Unless you live in Phoenix, San Diego or another always-sunny paradise, chances are it rains on the golf courses you frequent. Depending on the severity of those rains, and the quality of the irrigation system at said courses, there’s a chance water can accumulate in certain spots.
In a perfect world, you’d avoid all the wet stuff, precisely placing your drive in the highest and driest part of every fairway. Of course, that’s not likely to last, as eventually even a piped drive down the middle will likely find its way into a huge puddle. Thankfully, it’s not a hazard that will cost you a penalty stroke—provided you know the proper way to get yourself out of the soggy situation.
What we’re referring to here is something called “casual water,” which can generally be found in low points on the golf course, particularly in bunkers. Causal water is also described as “temporary” water. The more official phrase used in Rules of Golf is “Abnormal Course Conditions” (see Rule 16).
The two basic things to keep in mind if you’re ball ends up in casual water, er, Abnormal Course Conditions are, as the Rules of Golf put it, 1) These conditions are not treated as part of the challenge of playing the course, and free relief is generally allowed except in a penalty area, and 2) The player normally takes relief by dropping a ball in a relief area based on the nearest point of complete relief.
This rule covers a number of different Abnormal Course Conditions, including casual water, ground under repair, immovable obstructions, etc. But right now we’re focused on casual water and how to proceed when your ball ends up in it, be it in the fairway, rough or bunker. To put it simply, if your ball is in a giant pool of water that isn’t in a penalty area, you take free relief at the nearest point of complete relief (a dry area) no closer to the hole, measuring one club length to create your relief area and play from there. The only instances you are not allowed free relief is if your ball is out of bounds or in a penalty area. One other thing to note: If your ball finds casual water in a bunker, your point of free relief still has to be in the bunker. If you did want to take it out, you’d have to assess yourself a one-stroke penalty.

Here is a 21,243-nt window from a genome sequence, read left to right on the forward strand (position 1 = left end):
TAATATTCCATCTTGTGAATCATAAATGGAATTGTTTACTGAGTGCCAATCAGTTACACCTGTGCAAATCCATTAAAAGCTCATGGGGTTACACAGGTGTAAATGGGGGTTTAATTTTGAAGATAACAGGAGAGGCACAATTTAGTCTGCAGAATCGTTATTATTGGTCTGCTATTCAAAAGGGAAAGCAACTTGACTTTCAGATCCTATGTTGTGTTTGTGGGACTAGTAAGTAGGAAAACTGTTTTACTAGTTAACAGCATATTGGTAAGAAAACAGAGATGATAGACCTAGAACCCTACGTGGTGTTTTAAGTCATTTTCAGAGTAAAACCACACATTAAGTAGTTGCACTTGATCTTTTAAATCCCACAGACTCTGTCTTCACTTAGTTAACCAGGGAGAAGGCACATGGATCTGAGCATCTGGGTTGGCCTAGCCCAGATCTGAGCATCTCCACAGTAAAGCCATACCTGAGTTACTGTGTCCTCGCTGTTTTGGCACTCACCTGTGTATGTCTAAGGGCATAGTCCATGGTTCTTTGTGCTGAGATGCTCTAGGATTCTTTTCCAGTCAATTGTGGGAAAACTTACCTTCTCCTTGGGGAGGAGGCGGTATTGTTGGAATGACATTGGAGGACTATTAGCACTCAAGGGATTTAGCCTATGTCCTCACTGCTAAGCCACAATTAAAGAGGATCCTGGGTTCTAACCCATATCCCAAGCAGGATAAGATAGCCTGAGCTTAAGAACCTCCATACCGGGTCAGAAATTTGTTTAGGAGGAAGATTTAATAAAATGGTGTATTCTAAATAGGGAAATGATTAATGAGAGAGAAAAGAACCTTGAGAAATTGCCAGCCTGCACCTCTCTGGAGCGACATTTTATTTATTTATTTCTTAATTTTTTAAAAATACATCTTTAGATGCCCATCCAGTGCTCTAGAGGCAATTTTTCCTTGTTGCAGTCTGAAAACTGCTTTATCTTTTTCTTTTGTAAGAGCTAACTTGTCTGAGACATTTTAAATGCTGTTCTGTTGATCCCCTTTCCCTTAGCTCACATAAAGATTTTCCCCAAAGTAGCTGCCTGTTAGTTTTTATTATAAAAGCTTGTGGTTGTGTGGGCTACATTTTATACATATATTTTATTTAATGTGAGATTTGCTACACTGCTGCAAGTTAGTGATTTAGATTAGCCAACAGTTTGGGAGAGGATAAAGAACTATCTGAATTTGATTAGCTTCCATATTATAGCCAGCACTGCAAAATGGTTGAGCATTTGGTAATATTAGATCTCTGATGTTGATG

Free relief is also granted if the casual water is affecting your stance. Your ball may be in a perfectly dry spot, but if you take your stance and water begins seeping out of the fairway, you are technically standing in casual water and allowed to take relief at the nearest point of complete relief.
Same goes for casual water on the putting green. If your ball is touching it or it’s affecting your stance, you may place a ball at the nearest point of complete relief on the putting green, or in the general area.
You’ll notice we keep saying “complete relief.” That’s not by accident; it’s an important nuance of the rule. You’ll hear announcers mention it during golf broadcasts when players are getting relief from a cart path. To properly take relief, you need to make sure where you’re dropping your ball is not in a place that can still be defined as casual water or that your stance will still be casual water. The Rules of Golf describe it as relief from all interference by the abnormal course condition.
The only situation that seemingly could get a little dicey is if your ball ends up in a rather large pool of casual water, say in a bunker, and you cannot find it. If it is known and virtually certain that the ball is in that pool, the player may take relief using an estimated point of where the ball last crossed the edge of the casual water. Once a new ball is put in play in this situation, the player may no longer play the original ball, even if it is then found before the end of the three-minute search time. If it is not known or virtually certain that the ball came to rest in the casual water, however, the player must play it as a lost ball and take stroke-and-distance relief.
Main image: Andy Cheung